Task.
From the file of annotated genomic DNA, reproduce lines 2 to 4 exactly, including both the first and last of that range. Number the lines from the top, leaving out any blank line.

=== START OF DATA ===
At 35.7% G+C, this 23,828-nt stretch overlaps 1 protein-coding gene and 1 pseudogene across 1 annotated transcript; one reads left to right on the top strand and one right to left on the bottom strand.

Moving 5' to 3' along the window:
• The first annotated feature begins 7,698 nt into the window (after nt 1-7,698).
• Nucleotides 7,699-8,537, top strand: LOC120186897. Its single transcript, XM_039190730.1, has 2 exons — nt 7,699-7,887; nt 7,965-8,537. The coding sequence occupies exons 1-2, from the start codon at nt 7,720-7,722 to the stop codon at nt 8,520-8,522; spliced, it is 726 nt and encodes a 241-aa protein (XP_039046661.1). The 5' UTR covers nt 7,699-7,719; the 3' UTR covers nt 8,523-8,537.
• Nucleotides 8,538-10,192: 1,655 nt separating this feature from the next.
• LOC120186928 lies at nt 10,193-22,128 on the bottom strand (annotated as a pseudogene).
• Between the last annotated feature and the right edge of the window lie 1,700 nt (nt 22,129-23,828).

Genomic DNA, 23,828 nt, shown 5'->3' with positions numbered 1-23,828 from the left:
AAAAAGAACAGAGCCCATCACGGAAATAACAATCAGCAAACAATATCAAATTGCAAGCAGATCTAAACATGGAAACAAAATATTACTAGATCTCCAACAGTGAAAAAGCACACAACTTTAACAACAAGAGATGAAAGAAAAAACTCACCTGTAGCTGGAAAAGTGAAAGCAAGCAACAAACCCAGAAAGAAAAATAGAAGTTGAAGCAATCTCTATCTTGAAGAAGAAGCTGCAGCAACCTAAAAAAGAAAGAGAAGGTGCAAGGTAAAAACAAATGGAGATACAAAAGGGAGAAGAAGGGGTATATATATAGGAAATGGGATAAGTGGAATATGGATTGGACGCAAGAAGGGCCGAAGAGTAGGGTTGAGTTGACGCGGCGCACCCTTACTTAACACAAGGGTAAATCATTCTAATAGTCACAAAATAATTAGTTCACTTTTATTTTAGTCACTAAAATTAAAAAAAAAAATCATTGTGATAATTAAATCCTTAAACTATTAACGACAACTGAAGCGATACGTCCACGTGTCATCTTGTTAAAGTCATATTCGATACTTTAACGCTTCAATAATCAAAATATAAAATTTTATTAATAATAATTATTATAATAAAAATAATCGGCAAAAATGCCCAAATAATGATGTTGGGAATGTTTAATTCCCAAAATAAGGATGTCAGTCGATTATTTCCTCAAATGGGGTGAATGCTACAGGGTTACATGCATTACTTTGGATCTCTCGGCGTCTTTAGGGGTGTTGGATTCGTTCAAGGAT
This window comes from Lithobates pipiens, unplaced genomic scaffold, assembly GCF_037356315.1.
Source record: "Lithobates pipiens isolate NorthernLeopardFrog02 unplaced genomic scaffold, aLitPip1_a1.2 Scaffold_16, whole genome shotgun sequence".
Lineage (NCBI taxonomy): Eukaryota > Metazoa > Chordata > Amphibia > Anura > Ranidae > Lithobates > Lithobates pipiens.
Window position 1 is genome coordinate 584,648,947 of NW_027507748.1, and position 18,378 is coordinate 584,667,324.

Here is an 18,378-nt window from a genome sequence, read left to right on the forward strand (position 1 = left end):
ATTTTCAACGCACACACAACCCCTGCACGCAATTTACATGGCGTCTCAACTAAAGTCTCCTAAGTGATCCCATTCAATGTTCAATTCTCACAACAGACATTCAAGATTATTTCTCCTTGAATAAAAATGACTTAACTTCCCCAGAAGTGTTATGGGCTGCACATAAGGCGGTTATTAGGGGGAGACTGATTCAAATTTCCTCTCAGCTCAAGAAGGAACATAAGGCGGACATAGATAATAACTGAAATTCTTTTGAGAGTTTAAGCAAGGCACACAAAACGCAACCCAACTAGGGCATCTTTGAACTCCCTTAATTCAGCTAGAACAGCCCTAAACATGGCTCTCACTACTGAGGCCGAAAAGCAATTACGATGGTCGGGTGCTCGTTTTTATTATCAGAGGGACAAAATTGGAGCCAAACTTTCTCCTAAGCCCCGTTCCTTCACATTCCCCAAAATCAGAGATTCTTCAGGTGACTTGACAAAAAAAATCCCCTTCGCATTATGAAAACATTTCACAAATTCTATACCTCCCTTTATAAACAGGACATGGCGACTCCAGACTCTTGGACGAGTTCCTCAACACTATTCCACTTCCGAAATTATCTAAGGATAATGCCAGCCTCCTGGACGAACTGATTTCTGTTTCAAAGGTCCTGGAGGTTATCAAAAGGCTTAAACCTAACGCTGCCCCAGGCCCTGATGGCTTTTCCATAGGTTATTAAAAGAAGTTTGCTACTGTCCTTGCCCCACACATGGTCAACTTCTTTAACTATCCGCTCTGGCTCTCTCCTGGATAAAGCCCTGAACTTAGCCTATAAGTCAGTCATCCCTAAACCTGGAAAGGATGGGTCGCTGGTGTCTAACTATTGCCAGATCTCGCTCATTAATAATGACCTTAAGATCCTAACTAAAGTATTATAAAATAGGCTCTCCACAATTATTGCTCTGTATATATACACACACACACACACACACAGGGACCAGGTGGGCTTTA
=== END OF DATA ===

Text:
Moving 5' to 3' along the window:
• The first annotated feature begins 7,698 nt into the window (after nt 1-7,698).
• Nucleotides 7,699-8,537, top strand: LOC120186897. Its single transcript, XM_039190730.1, has 2 exons — nt 7,699-7,887; nt 7,965-8,537. The coding sequence occupies exons 1-2, from the start codon at nt 7,720-7,722 to the stop codon at nt 8,520-8,522; spliced, it is 726 nt and encodes a 241-aa protein (XP_039046661.1). The 5' UTR covers nt 7,699-7,719; the 3' UTR covers nt 8,523-8,537.